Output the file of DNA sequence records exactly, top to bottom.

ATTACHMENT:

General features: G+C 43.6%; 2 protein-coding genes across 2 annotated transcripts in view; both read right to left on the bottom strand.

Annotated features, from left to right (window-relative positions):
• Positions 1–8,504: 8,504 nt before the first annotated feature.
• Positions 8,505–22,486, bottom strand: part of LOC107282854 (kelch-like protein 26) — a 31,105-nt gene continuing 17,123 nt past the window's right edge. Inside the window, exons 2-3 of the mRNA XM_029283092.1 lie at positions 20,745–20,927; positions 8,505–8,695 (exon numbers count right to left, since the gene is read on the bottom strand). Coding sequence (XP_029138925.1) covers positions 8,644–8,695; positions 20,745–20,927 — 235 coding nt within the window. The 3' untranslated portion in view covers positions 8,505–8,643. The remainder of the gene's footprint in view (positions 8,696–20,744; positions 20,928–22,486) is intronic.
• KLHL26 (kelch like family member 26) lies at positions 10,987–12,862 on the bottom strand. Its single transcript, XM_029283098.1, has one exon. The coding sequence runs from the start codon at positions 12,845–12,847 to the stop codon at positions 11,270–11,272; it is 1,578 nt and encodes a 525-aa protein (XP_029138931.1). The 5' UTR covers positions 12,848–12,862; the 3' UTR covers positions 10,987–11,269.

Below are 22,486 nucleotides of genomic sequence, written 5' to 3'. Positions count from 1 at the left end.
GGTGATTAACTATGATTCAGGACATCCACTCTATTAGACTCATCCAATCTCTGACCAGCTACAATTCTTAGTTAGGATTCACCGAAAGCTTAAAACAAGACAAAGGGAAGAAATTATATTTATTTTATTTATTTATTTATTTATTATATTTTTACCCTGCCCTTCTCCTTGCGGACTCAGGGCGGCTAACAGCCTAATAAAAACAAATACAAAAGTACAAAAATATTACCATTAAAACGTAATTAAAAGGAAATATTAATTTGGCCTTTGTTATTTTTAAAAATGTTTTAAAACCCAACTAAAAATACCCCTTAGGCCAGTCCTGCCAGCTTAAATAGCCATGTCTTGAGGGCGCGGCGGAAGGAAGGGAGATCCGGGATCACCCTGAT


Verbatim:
General features: G+C 43.6%; 2 protein-coding genes across 2 annotated transcripts in view; both read right to left on the bottom strand.

Annotated features, from left to right (window-relative positions):
• Positions 1–8,504: 8,504 nt before the first annotated feature.
• Positions 8,505–22,486, bottom strand: part of LOC107282854 (kelch-like protein 26) — a 31,105-nt gene continuing 17,123 nt past the window's right edge. Inside the window, exons 2-3 of the mRNA XM_029283092.1 lie at positions 20,745–20,927; positions 8,505–8,695 (exon numbers count right to left, since the gene is read on the bottom strand). Coding sequence (XP_029138925.1) covers positions 8,644–8,695; positions 20,745–20,927 — 235 coding nt within the window. The 3' untranslated portion in view covers positions 8,505–8,643. The remainder of the gene's footprint in view (positions 8,696–20,744; positions 20,928–22,486) is intronic.
• KLHL26 (kelch like family member 26) lies at positions 10,987–12,862 on the bottom strand. Its single transcript, XM_029283098.1, has one exon. The coding sequence runs from the start codon at positions 12,845–12,847 to the stop codon at positions 11,270–11,272; it is 1,578 nt and encodes a 525-aa protein (XP_029138931.1). The 5' UTR covers positions 12,848–12,862; the 3' UTR covers positions 10,987–11,269.

Below are 22,486 nucleotides of genomic sequence, written 5' to 3'. Positions count from 1 at the left end.
GGTGATTAACTATGATTCAGGACATCCACTCTATTAGACTCATCCAATCTCTGACCAGCTACAATTCTTAGTTAGGATTCACCGAAAGCTTAAAACAAGACAAAGGGAAGAAATTATATTTATTTTATTTATTTATTTATTTATTATATTTTTACCCTGCCCTTCTCCTTGCGGACTCAGGGCGGCTAACAGCCTAATAAAAACAAATACAAAAGTACAAAAATATTACCATTAAAACGTAATTAAAAGGAAATATTAATTTGGCCTTTGTTATTTTTAAAAATGTTTTAAAACCCAACTAAAAATACCCCTTAGGCCAGTCCTGCCAGCTTAAATAGCCATGTCTTGAGGGCGCGGCGGAAGGAAGGGAGATCCGGGATCACCCTGAT